Visitors at the Mississippi Civil Rights Museum confront the choices made by local activists to challenge Jim Crow in Mississippi. Photo courtesy of the Mississippi Department of Archives and History. 

By Avi Decter, History Now

Earlier this year, I had the privilege of visiting the Mississippi Civil Rights Museum in Jackson, Mississippi. The MCRM is an exemplar of how direct and clear a history museum can be about its message: the museum shows that the civil rights movement in Mississippi was a home-grown affair, with local people at the grassroots level taking on key leadership roles. In doing so, the museum makes a powerful argument that ordinary people–people just like us–have agency, and when they mobilize their energies they can change social beliefs, institutions, rituals, and daily life. The message of agency could not be more timely, and I, for one, think that the message of agency is our most important theme. 

My visit to the MCRM prompted me to reflect on whether agency is really the the most important message our history organizations can deliver. I turned, therefore, to friends and colleagues to solicit their views on what messages are (or should be) most meaningful to us, to our institutions, and to our constituents. Though each respondent used somewhat different terminology or proposed a different slant, it seems to me that their comments tended to coalesce around the critical issue of agency. 

Briann Greenfield, Executive Director of the Harriet Beecher Stowe Center, argued that “History is an important tool for us to build a better world. History makes us see our own time with fresh eyes, to question what we take for granted, recognize the possibilities in paths not taken, deepen our thinking, and ignite our curiosity. Fundamentally, history teaches us that the world we live in is not natural or inevitable, but the result of human choices. And that is empowering—for it means the world of tomorrow is built from the fabric of our choices today.”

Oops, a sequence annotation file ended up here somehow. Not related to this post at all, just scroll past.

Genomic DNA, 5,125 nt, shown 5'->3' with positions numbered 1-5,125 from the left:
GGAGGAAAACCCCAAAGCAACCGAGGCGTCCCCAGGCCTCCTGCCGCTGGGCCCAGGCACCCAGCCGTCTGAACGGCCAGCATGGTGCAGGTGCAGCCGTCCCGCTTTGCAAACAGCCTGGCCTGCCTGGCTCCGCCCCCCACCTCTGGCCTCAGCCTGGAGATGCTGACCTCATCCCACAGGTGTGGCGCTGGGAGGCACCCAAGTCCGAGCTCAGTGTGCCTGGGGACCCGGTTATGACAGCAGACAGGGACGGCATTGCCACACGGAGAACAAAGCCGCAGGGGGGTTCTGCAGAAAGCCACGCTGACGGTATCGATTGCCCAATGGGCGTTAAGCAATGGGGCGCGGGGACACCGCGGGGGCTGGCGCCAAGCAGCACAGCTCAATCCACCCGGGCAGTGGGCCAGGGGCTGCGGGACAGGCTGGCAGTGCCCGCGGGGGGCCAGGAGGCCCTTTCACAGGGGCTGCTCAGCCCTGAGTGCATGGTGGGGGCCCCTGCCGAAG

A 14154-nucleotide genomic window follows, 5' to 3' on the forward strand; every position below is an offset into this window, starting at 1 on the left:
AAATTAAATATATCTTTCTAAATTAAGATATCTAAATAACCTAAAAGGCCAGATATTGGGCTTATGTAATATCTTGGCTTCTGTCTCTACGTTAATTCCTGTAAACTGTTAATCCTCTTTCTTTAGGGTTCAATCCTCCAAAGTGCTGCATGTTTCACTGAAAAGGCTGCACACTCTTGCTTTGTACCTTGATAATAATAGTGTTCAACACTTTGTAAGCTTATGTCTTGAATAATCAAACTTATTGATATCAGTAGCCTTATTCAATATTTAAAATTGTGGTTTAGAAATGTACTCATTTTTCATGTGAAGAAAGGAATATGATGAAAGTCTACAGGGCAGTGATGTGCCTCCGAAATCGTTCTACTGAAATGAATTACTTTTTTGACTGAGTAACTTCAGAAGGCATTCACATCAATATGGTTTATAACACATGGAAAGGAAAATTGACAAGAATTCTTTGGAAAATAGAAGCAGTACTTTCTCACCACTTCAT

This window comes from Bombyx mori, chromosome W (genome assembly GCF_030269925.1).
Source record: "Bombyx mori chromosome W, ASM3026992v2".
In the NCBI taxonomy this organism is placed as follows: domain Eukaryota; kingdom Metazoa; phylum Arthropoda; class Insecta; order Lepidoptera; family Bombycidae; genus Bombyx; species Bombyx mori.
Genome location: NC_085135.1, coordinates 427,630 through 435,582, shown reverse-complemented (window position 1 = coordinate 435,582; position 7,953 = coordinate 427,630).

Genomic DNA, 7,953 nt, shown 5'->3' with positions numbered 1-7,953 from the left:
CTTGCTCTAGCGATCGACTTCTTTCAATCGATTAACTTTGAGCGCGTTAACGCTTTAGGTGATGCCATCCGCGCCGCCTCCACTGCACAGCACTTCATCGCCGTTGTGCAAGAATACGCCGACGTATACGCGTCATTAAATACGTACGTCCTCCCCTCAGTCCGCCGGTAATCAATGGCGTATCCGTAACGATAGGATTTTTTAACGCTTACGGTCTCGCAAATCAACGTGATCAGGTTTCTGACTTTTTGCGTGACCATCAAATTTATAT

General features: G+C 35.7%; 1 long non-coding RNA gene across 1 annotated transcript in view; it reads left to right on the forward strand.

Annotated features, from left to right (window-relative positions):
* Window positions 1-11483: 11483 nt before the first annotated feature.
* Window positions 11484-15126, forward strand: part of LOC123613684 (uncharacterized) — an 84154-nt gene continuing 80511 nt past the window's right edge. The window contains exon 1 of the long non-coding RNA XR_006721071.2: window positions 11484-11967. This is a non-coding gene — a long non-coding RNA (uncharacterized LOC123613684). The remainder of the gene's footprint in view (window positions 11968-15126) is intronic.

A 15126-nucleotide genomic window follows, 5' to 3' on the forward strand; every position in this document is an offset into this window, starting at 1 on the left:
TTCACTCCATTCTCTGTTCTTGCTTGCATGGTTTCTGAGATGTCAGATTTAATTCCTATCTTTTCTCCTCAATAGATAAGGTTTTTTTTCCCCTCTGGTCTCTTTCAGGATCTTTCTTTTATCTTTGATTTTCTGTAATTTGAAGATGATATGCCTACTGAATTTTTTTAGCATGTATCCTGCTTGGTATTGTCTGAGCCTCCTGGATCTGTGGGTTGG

Dr. Sharon Ann Holt, professor at Penn State Abington, also emphasized the role of agency in history, both in the past and the present: “Knowledge of how human actions carried us from where we were to where we are as a society is essential to inspire imagination about getting us from where we are to where we want to be… Exploring history in museums and with artifacts that show incremental change and individual action gets that idea across.” 

At the Lower East Side Tenement Museum, visitors learn about the difficult choices immigrants made in leaving their homelands and adapting to a new culture and society. Photo courtesy of the Lower East Side Tenement Museum. 

“Empathy and tolerance are definitely among the challenges and opportunities engagement with history offers,” says Ken Yellis of Rhode Island’s Newport World Heritage Commission. “By encouraging empathy and tolerance we may or may not be making the world better but we are almost certainly making ourselves better in ways too numerous to list.

Steve Lubar, professor at Brown University, then put agency and empathy together: “My main goal might be that people know that the world is the way it is not because it has to be this way, but because people made choices that pushed it in this direction. That suggests that our choices matter (agency) and might also give us some connection with those people of the past (empathy). It opens up the “how did it get to be this way?” question that helps us understand history, and the “how might things be otherwise?” and “what choices are we making now?” questions that offer us perspective on our world today.”

We need to focus on human agency whether our goal is to promote civic engagement among our visitors, to encourage them to be more tolerant, empathetic people, or simply to be more aware of how important the choices we ordinary people make really are. Sometimes visitors‘ meaning-making aligns with our intentions as the designers of the visitor experience, sometimes not. But even if our constituents choose to draw very different conclusions from their encounters with our organizations, as public history professionals we bear the responsibility to be clear about the meanings we hope and intend to convey.